Improve your English – 179 [Archives:2003/631/Education]

April 14 2003

Dr. Ramakanta Sahu
I. What to Say
Situations and expressions (46):
Expressing in how many cases a statement is true (III)
(Use of negative inversions)
The purpose for which negative inversion is used is to give emphasis to what is said or written. Although negative inversion occurs both in speech and writing, yet it is used more often in writing than in speech since there are several mechanisms such as stress and intonation for marking emphasis in speech.

– Only in a few cases has the medicine proved ineffective.
– Not only did he neglect his studies, but he also ruined his health.
– Rarely does one come across such gruesome instances of cruelty.
– Never did I feel a calm so deep.
– Not a moth is cloven in vain; there is a purpose for everything.
– Not an eyebrow was raised when the leader delivered his speech.
– Nothing but misery and turpitude seems to be in store for me.
– Not a single voice of protest was heard when the decision was announced.
– Not a soul could resist tears when the body of their departed leader was cremated.
– Not till/until the police resorted to the third degree torment did the criminal confess his guilt.
– Nowhere else would you find people who are so simple and loving as here.
– No one is prepared to believe a habitual liar and a bribe giver like him.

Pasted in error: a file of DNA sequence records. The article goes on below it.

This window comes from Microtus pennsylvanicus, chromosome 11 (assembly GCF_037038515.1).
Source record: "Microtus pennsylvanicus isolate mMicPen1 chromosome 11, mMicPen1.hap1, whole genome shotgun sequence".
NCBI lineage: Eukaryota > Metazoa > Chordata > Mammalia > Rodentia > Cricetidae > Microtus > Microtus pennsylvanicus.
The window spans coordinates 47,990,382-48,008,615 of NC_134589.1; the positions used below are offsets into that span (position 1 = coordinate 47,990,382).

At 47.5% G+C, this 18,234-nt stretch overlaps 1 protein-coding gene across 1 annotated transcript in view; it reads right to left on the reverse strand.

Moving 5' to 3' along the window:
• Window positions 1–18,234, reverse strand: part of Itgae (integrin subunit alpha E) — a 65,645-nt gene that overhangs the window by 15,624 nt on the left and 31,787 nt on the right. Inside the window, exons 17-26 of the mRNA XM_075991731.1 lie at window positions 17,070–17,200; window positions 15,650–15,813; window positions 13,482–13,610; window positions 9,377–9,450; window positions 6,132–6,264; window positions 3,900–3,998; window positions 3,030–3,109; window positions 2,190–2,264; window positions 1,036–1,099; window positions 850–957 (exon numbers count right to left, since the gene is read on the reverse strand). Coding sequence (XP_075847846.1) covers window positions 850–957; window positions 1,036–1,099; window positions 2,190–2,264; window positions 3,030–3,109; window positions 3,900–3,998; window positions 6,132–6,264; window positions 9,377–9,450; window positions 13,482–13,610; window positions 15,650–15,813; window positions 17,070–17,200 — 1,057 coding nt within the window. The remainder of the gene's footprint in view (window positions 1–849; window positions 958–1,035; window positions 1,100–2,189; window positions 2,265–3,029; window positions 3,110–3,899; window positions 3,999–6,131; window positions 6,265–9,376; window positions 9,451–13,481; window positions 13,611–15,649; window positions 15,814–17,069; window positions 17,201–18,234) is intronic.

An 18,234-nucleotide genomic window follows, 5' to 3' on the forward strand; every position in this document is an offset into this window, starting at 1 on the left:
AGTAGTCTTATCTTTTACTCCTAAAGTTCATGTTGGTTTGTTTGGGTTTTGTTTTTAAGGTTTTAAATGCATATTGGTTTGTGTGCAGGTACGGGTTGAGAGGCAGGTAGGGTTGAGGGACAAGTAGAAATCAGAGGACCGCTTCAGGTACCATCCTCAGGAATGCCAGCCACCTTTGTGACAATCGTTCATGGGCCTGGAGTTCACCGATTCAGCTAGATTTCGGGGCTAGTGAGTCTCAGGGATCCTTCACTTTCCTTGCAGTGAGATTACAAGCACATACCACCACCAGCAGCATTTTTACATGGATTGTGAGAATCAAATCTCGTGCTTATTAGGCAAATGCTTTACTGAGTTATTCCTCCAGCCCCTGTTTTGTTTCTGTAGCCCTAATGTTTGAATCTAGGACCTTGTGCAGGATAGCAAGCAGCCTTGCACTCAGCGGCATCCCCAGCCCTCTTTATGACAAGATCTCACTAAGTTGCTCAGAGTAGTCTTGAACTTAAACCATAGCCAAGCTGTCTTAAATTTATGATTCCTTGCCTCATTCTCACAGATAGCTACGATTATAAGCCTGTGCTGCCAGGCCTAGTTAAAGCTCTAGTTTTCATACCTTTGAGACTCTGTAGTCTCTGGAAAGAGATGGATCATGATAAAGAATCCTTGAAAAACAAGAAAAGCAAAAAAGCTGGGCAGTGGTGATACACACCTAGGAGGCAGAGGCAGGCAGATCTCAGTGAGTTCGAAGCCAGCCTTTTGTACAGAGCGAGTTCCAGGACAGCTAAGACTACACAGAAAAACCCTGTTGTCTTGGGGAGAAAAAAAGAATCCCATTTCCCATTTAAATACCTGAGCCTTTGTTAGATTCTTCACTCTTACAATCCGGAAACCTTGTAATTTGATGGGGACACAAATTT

II. How to Say it Correctly
Correct errors, if any, in the following sentences
1. Ahmed is absorbed at his work.
2. Do your work without speak.
3. I asked my friend his book.
4. The student failed to answer to my question.
5. I last night went to a park.

Answers to last week's questions
1. He is better than any other student.
2. I am junior to him.
3. Mohammed is superior to Faiz.
4. It is a perfect answer
Note: Some adjectives are not compared because they denote meanings which do not admit variation of degree or qualities already possessed by them to the utmost possible extent. Some such adjectives are: unique, ideal, perfect, extreme, chief, entire, complete, round, square, universal, impossible, golden, infinite, and perpetual.
5. His motor car is more expensive than his neighbour's.
Note: We cannot use 'one' or 'ones' immediately after a genitive or possessive adjective. If, however, these words are preceded by an adjective, they can come after a genitive or a possessive adjective.
Ex: His new house is better than my old one
My old watch is in a better condition than his new one.

III. Increase your Word Power
A) How to express it in one word
1. To sleep lightly
2. A group of twelve
3. A group of twenty
4. Very severe or cruel
5. First public appearance
6. The first rough written form of anything.

Answers to last week's questions
1. Treated badly by those in positions of power: downtrodden (adj)
2. Towards the lower part or business center of a town: downtown (adj)
3. Going in the direction that the wind is blowing: downwind (adj)